They will also sometimes change the wording/phrasing of our documentation, even though that is not what we said.
- A typical example will be, e.g the cxr for a old uncle shows a small lung nodule, we will physically tell the uncle, don't worry, the nodule is small, don't need CT, don't need investigate further.

However when we document, they will change it to "cxr shows lung nodule, discussed CT thorax for further evaluation, patient not keen, understand risks of missing malignancy. " ; Which is kind of not what we tell the patient?

I guess I am still very junior and will never understand the naunces of these kind of things. Just wondering if that is the way going forward, (i.e documentation more important than the actual communication), but I don't know, it just feels wierd that we are twisting our words and documenting things that are not really said or done...

Would appreciate genuine advice/opinion thanks
please highlight this consultant to SMC and CMB
it is true that in the eyes of the law whatever we document goes because nobody else can verify what we say.
but obviously we should document and counsel with a clear conscience instead of just writing template consent for everyone
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  #4157 (permalink)  
Old 20-08-2022, 04:23 PM
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Originally Posted by Unregistered View Post
Hi guys, would like to hear the opinion of some of the seniors in this chat, particularly those involved in medicolegal work.

Is it true nowadays that what you document on the consult note or rounding note is actually more important than what you actually tell the patient?

A bit of context: currently a junior MO mopexing, currently rotating through surgical posting, also done medical last posting (still undecided on my career).

For example, nowadays, when we are asked to consent someone for a procedure (e.g tkr/wound debridement), our consent is 2 pages long, explaining all the risks, benefits, alternatives. It is easy as all these is templated. (I.e if you type .tkr and everything comes out). I can assure you that when we mos consent or even when the consultant themselves consent in clinic, not all the info is explained to the patient. Is it true that as long as we document, even if it is not said to the patient or the patient can't understand it's also ok if issues arise in the future?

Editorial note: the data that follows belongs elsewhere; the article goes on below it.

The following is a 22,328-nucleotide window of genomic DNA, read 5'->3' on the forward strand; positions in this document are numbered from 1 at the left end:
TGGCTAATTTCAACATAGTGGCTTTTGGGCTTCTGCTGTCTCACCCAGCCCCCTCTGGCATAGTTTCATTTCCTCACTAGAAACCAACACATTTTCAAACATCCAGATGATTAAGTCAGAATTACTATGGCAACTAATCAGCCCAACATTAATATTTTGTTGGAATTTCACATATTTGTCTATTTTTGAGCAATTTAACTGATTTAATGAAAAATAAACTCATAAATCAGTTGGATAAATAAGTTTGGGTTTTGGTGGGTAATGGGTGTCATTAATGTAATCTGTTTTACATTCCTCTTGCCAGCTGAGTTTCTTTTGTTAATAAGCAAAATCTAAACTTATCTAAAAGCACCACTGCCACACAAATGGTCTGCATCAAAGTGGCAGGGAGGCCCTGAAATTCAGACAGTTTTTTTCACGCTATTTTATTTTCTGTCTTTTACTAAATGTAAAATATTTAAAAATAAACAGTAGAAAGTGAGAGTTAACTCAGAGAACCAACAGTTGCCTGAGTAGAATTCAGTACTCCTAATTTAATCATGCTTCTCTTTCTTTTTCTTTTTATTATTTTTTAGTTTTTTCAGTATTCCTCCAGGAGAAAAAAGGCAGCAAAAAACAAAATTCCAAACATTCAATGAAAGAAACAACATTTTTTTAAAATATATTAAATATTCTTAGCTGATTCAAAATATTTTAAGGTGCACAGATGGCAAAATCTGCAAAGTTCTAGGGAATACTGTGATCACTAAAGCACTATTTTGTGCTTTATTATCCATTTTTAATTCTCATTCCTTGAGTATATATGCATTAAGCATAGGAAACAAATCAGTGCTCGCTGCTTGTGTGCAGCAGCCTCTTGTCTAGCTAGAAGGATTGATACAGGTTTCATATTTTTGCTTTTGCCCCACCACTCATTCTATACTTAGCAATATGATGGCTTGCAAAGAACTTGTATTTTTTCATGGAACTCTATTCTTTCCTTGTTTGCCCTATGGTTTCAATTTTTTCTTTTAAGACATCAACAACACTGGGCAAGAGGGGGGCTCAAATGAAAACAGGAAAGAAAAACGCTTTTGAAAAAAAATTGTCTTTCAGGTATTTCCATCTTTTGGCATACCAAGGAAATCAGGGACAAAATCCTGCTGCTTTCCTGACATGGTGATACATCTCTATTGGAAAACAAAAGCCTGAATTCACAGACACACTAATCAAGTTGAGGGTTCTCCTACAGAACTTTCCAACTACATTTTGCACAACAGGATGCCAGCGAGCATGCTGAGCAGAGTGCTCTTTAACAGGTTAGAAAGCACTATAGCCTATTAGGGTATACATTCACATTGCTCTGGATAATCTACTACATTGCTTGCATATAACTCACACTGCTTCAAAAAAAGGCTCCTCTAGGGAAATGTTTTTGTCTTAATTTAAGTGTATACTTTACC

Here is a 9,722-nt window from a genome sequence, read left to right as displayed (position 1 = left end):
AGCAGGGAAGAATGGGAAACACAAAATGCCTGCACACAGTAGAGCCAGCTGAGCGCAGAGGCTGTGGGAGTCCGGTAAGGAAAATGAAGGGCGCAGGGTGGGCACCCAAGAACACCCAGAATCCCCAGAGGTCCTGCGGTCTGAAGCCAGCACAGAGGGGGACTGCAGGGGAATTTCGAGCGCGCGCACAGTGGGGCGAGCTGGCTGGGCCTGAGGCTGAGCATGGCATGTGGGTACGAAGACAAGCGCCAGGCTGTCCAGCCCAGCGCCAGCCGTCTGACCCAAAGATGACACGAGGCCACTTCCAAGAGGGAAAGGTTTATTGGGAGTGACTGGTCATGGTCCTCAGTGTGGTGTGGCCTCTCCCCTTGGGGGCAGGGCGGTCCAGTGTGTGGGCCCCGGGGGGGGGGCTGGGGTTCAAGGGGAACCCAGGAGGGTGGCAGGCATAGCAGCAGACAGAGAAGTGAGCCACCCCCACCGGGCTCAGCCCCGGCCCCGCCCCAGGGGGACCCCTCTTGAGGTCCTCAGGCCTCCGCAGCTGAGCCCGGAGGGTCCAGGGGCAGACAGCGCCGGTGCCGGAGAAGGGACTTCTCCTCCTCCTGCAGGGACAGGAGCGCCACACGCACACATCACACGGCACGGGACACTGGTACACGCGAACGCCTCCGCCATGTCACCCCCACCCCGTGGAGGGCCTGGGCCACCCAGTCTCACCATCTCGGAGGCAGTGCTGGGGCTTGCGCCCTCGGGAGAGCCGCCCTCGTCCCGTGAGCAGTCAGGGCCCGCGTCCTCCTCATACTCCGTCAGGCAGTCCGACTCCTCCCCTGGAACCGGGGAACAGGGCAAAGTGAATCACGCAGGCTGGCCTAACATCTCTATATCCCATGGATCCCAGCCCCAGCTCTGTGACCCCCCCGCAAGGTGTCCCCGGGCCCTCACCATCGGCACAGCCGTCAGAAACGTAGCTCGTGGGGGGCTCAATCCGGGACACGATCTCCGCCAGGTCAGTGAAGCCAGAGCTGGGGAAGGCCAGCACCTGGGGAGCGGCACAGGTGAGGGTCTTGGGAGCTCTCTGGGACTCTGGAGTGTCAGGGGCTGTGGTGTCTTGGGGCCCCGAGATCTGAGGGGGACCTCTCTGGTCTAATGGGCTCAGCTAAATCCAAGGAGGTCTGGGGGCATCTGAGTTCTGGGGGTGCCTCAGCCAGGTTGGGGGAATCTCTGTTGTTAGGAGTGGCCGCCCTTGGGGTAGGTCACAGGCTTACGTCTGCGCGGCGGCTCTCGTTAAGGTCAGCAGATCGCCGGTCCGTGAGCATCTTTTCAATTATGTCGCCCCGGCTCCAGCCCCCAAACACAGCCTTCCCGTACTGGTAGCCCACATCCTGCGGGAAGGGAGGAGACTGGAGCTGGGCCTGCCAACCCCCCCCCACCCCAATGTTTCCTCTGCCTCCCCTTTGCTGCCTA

I have highlighted to my consultant before, that for some of my patients (esp the older ones) they actually don't fully understand what I say, they have no known dementia, but can't really remember, retain and repeat the info that I have given them (which I believe it is part of determining mental capacity), but my consultant just say as I long as I document in detail (i.e the template with all the info) and patient sign the consent form then it is ok, don't worry.

Similarly, if pt refuse a particular investigation/specialist referral, we will also document a whole long essay about the potential serious things that can be missed, without actually telling the patient all these things (sometimes we just say a bit, but document a lot more). This is true for both surgical and medical postings; sometimes the reg/con themselves will actually even overwrite our note after rounds and add in even more stuff that we didn't really tell the pt, or stuff that I feel the pt don't really understand.
They will also sometimes change the wording/phrasing of our documentation, even though that is not what we said.
- A typical example will be, e.g the cxr for a old uncle shows a small lung nodule, we will physically tell the uncle, don't worry, the nodule is small, don't need CT, don't need investigate further.

However when we document, they will change it to "cxr shows lung nodule, discussed CT thorax for further evaluation, patient not keen, understand risks of missing malignancy. " ; Which is kind of not what we tell the patient?

I guess I am still very junior and will never understand the naunces of these kind of things. Just wondering if that is the way going forward, (i.e documentation more important than the actual communication), but I don't know, it just feels wierd that we are twisting our words and documenting things that are not really said or done...

Would appreciate genuine advice/opinion thanks

cxr lung nodule. Must go for CT.

Ur con damn unethical, counsel donít go for CT yet document ask patient go for CT?
I suppose this is a troll post or need to report to ur dept head


It is untrue what u document down means 100% safe.
In lawsuit, if what u document conflicts with what the plaintiff say, during cross examination they will ask.

Basically, their angle of attack is inadequate consent.
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  #4158 (permalink)